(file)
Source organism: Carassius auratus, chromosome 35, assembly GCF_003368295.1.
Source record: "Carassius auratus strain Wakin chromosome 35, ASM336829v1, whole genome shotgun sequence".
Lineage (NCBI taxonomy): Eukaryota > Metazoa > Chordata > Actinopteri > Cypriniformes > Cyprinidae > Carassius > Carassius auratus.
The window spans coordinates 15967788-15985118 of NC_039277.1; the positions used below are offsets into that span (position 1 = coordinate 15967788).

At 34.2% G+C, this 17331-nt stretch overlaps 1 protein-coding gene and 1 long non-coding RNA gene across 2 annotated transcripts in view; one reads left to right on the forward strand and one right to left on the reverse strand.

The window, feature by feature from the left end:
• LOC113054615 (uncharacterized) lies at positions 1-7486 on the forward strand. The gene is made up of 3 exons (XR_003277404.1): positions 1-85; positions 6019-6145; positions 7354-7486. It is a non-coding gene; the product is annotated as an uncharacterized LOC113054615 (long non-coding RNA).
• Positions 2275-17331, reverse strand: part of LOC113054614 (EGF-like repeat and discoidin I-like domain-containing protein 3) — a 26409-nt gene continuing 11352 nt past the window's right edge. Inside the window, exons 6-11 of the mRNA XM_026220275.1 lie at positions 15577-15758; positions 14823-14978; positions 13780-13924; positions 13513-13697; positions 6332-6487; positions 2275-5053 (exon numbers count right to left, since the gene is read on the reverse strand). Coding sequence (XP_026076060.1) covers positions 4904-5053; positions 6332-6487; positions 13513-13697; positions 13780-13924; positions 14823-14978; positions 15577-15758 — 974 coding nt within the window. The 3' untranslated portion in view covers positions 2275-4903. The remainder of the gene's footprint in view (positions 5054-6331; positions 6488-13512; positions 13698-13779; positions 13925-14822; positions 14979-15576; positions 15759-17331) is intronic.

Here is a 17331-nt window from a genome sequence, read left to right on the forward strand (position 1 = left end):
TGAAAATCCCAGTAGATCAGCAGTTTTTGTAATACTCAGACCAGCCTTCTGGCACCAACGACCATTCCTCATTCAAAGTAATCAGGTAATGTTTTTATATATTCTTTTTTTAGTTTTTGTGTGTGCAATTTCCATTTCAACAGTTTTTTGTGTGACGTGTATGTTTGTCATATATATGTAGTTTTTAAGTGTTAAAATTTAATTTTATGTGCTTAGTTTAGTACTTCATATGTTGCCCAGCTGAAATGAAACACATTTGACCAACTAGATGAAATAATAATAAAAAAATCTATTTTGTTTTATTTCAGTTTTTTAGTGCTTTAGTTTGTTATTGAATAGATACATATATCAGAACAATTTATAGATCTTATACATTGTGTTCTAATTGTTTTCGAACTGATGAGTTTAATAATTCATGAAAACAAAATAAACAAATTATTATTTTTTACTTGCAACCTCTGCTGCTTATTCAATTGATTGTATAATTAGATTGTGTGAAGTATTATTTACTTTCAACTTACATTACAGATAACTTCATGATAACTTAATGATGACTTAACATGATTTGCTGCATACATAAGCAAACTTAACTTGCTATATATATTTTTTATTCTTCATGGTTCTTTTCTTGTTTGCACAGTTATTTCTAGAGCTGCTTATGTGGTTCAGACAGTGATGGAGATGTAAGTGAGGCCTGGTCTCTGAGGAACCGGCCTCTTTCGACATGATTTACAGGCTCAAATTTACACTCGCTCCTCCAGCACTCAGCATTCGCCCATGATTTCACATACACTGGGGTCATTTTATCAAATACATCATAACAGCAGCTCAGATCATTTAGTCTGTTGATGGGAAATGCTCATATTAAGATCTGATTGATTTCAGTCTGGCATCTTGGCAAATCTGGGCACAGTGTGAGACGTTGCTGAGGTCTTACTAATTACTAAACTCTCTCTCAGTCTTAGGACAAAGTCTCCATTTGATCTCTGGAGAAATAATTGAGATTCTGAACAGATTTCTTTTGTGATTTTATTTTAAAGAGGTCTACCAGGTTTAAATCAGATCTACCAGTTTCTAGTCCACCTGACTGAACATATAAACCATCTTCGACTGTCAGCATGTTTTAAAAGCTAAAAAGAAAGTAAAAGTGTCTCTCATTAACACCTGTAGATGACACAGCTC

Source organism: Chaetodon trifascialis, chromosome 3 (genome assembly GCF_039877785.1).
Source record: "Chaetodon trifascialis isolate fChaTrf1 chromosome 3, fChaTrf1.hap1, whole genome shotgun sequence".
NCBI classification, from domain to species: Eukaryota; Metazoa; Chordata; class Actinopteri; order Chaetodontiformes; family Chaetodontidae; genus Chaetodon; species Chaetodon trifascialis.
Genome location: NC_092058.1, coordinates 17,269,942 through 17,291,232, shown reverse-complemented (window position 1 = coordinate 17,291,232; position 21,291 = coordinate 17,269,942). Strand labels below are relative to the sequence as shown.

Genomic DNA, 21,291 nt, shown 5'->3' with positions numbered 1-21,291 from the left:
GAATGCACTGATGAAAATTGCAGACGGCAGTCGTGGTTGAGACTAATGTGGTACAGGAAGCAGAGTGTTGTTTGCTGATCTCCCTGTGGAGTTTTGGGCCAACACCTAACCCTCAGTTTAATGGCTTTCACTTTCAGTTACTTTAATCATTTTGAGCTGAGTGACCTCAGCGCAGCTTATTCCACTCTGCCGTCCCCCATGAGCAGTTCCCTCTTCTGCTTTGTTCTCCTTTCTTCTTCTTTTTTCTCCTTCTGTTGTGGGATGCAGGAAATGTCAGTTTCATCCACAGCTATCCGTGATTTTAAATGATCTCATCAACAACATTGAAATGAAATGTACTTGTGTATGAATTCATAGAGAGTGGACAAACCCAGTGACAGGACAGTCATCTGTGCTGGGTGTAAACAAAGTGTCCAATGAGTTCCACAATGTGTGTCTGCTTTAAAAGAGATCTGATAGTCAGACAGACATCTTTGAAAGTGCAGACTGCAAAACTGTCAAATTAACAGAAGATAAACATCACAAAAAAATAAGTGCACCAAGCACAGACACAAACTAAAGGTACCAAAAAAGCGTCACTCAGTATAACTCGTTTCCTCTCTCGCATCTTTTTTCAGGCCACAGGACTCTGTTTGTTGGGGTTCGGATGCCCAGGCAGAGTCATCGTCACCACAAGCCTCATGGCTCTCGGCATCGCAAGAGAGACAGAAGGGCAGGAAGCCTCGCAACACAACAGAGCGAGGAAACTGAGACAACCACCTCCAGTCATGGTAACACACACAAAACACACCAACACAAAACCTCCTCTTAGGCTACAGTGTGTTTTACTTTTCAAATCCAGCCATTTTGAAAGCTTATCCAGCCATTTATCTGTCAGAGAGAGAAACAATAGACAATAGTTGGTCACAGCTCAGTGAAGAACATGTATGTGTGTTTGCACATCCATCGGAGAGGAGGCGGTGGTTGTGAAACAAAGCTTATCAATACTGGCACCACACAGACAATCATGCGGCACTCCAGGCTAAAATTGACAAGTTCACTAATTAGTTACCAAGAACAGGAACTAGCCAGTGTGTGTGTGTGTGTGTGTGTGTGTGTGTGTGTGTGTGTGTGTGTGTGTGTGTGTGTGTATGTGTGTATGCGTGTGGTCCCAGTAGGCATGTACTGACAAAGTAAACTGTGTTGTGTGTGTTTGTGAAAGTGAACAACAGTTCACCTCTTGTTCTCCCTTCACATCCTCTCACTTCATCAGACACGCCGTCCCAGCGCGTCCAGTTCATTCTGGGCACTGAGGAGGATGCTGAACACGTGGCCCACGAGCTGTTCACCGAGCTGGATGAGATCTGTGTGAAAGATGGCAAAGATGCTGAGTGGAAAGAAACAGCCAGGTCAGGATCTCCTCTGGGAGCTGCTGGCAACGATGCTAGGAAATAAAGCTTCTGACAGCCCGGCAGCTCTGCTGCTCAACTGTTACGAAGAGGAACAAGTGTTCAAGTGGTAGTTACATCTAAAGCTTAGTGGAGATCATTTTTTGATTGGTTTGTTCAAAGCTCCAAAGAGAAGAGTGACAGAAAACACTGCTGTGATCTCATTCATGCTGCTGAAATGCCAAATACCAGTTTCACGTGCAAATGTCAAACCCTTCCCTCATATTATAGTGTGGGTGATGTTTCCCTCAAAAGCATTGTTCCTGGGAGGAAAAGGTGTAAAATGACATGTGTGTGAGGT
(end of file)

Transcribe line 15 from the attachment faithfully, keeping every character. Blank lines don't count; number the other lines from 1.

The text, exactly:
Genomic DNA, 21,291 nt, shown 5'->3' with positions numbered 1-21,291 from the left: